The fact that all the Orcs are procedurally generated means that ostensibly, no player will encounter the same enemies twice, but it also creates a unique sense of identity for each individual captain and once you’re got one in your pocket, the game starts to feel like Nintendogs: The Michael Vick Edition, as you watch your own scaly little bundle of love murder his way to the top of the pile before stabbing his master in the back to become warchief. Knowing that Lord Gorgamoth Scumflagon isn’t just some stock character that every other player is taking on really aids the immersion, and builds a personal connection with your protagonist’s fight.
In a similar vein, the nemesis system also merits mention, as it’s genuinely one of the best things about the game. Not only can Orc captains increase in power and respect by fighting among themselves, they can also move up the ranks by slicing you open like a meat piñata filled with steak tartare. When you get smacked down by an Orc Captain, they’ll remember you and taunt you about it next time you meet; butt heads enough and they’ll become a revenge target. There really is a special kind of indignity to being run through by some snot-nosed punk of an Orc and then watching him get some spiffy new armor and a promotion as a reward, and it’s kind of hard not to take it personally.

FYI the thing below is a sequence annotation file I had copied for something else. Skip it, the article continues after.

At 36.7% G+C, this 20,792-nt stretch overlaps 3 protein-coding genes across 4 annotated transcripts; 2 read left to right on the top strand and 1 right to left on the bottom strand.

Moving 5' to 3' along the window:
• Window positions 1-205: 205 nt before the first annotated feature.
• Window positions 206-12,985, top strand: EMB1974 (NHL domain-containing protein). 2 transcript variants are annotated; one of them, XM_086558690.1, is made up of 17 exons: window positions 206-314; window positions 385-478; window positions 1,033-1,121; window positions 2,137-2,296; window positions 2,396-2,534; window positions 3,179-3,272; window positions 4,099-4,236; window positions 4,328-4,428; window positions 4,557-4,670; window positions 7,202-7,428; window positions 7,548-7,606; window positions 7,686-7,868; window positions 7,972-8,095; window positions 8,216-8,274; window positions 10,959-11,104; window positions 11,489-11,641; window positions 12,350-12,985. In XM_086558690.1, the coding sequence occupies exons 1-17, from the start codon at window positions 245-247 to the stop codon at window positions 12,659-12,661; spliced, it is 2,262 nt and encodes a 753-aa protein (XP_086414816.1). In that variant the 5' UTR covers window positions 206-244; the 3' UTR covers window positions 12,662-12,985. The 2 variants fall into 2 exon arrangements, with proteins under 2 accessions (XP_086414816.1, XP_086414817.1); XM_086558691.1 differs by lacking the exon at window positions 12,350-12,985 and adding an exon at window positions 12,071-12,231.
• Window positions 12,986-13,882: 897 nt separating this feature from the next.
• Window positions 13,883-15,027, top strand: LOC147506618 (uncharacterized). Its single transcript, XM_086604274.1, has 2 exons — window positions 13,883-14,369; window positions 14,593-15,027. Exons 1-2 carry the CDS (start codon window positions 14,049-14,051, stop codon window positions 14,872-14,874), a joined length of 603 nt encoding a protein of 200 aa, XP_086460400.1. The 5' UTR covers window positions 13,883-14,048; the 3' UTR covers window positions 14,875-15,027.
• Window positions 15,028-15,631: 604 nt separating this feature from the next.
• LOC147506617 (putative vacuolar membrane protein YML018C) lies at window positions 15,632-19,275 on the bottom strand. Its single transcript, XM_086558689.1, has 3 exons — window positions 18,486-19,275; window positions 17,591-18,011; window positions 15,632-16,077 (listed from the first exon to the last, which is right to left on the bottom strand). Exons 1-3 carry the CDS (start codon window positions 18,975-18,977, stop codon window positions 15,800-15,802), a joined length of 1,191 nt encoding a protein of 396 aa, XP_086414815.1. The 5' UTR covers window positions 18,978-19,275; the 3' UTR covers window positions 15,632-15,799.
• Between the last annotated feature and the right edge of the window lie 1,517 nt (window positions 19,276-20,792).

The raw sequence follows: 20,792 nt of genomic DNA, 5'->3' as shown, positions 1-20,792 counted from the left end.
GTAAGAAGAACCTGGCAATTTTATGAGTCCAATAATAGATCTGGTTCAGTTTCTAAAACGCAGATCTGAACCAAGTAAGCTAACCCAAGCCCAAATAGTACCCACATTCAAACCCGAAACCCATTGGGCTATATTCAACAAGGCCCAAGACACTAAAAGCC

There was one particular captain that I kept running up against time and again, only to have him carve me up like a Christmas ham. However, the more he killed me, the more powerful he got; where he had previously been vulnerable to ranged attacks, by the fourth time around he’d grown out of that, making him even harder to defeat. It’s an inventive way of punishing failure, and forms a real sense of investment in feeding this one particular guy his own legs, because screw you, Feldush. When it came to the final confrontation, he was leading the enemy forces and it really did feel like an epic clash of bitter rivals.